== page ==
Because the ice giant planets Uranus and Neptune have similar masses, sizes, and distances from the Sun, scientists often thought they formed in a similar way. But the two planets also have many differences, indicating they might not be as similar as they seem at first blush.
Instead, each ice giant could have experienced its own unique, traumatic event in its past, putting them on two different evolutionary tracks. And in order to create a more complete picture of how the early solar system formed, scientists need to know exactly how our outermost planets came to be.
Now, a team of researchers has used computer simulations to show that collisions with large, rocky bodies could have led to the two planets’ diverging histories, possibly explaining their differences.
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Ice giant differences
Perhaps the most obvious difference between the ice giants is their rotation angles. The spin of the planet Uranus is tilted by about 98 degrees compared to its orbital plane. Meanwhile, Neptune and most of the solar system’s other planets have rotations that are more or less aligned with their orbits (though Venus likewise rotates the “wrong” way).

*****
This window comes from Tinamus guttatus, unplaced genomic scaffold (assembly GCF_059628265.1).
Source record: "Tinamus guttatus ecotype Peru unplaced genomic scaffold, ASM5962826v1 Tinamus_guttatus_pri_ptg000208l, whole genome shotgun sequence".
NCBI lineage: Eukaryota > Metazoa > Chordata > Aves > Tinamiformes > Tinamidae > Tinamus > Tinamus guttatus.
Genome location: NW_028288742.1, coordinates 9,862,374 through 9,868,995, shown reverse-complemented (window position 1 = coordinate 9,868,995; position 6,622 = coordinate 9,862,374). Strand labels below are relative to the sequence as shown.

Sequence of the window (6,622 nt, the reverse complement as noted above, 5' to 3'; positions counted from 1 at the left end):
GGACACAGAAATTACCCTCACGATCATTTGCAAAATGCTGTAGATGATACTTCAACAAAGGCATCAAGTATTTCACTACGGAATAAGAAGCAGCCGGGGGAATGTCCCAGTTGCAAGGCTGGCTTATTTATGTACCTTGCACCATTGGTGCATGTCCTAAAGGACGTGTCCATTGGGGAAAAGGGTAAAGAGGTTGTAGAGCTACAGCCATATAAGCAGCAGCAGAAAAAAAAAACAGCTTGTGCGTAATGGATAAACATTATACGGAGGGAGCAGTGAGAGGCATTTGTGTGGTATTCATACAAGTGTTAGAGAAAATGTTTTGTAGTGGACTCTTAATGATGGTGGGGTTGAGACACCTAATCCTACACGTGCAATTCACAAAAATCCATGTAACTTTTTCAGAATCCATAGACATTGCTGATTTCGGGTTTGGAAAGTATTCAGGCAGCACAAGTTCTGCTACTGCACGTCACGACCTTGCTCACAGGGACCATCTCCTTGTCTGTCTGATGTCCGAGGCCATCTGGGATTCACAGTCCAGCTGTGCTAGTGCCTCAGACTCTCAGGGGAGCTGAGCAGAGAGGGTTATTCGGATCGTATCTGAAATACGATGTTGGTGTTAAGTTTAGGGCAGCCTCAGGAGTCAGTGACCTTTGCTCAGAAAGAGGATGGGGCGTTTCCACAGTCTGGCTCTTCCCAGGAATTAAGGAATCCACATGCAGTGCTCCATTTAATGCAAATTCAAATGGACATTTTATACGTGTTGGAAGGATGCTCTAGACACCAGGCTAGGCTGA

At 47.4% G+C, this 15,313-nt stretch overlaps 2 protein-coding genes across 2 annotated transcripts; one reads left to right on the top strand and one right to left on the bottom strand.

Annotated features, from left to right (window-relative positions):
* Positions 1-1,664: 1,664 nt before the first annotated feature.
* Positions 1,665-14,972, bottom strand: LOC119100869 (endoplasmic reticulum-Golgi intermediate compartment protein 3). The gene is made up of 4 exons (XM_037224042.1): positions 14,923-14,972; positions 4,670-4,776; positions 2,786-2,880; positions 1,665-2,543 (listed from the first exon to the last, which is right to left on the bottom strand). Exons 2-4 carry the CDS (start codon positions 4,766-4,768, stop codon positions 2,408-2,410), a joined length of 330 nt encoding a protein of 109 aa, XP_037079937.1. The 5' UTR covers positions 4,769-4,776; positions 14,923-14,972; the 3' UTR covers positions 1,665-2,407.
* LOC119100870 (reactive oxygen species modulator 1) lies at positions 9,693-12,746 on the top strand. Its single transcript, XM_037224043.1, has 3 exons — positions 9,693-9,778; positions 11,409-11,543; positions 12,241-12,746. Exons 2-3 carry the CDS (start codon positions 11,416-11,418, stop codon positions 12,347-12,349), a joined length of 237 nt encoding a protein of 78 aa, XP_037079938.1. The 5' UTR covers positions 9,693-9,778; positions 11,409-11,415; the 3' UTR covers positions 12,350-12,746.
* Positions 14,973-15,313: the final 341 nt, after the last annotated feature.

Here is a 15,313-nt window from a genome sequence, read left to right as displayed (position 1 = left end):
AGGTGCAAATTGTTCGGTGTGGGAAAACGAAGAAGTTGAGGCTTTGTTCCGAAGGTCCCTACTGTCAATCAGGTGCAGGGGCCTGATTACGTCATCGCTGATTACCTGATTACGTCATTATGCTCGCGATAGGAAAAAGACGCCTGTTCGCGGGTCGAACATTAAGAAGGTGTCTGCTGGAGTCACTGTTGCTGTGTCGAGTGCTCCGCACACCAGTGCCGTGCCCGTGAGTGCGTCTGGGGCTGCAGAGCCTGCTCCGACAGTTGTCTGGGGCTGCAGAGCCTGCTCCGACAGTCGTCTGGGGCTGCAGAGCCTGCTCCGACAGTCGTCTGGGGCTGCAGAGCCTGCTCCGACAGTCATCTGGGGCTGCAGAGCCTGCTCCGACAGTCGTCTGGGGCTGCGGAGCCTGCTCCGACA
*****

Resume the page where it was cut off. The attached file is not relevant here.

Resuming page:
The two ice giants have other major differences too, like the fact that Neptune seems to have some heat source warming it from the inside, while Uranus probably does not.
Past studies have suggested that giant impacts might explain the tilted spin of Uranus, while also accounting for other differences between the ice giants. So Christian Reinhardt of the University of Zurich and other researchers decided to test whether today’s state-of-the-art 3D simulations would support these ideas.
Two kinds of collisions
The researchers found that if Neptune experienced a head-on collision with some large rocky body in its past, it could have deposited some extra energy deep inside the planet that’s been slowly seeping out as heat over time. This, they think, could be the source of the extra warmth that’s radiating out of Neptune’s interior.
For Uranus, the models show that a grazing or oblique impact from another rocky object could explain the planet’s tilt, as well as the odd orbital properties of its moons. Researchers think that the moons of Uranus likely formed out of a disk of debris that was once around the planet, and the new models show that such a debris disk could have been the byproduct of a glancing blow.
It’s exciting that the new models show support for collision hypotheses, Reinhardt wrote in an email. But he also notes they still have plenty more work to do for this project. For example, the researchers still need to connect these potential collisions to simulations of the solar system’s formation, as well as model how the planet’s insides would have evolved over longer periods of time.
“Understanding the formation and evolution of Uranus and Neptune is not only a missing puzzle piece when trying understand how ‘our’ planets formed,” Reinhardt wrote, “but also provides a better understanding of the formation of the many observed exo-planets in this mass regime.”
The researchers presented their findings in Monthly Notices of the Royal Astronomical Society.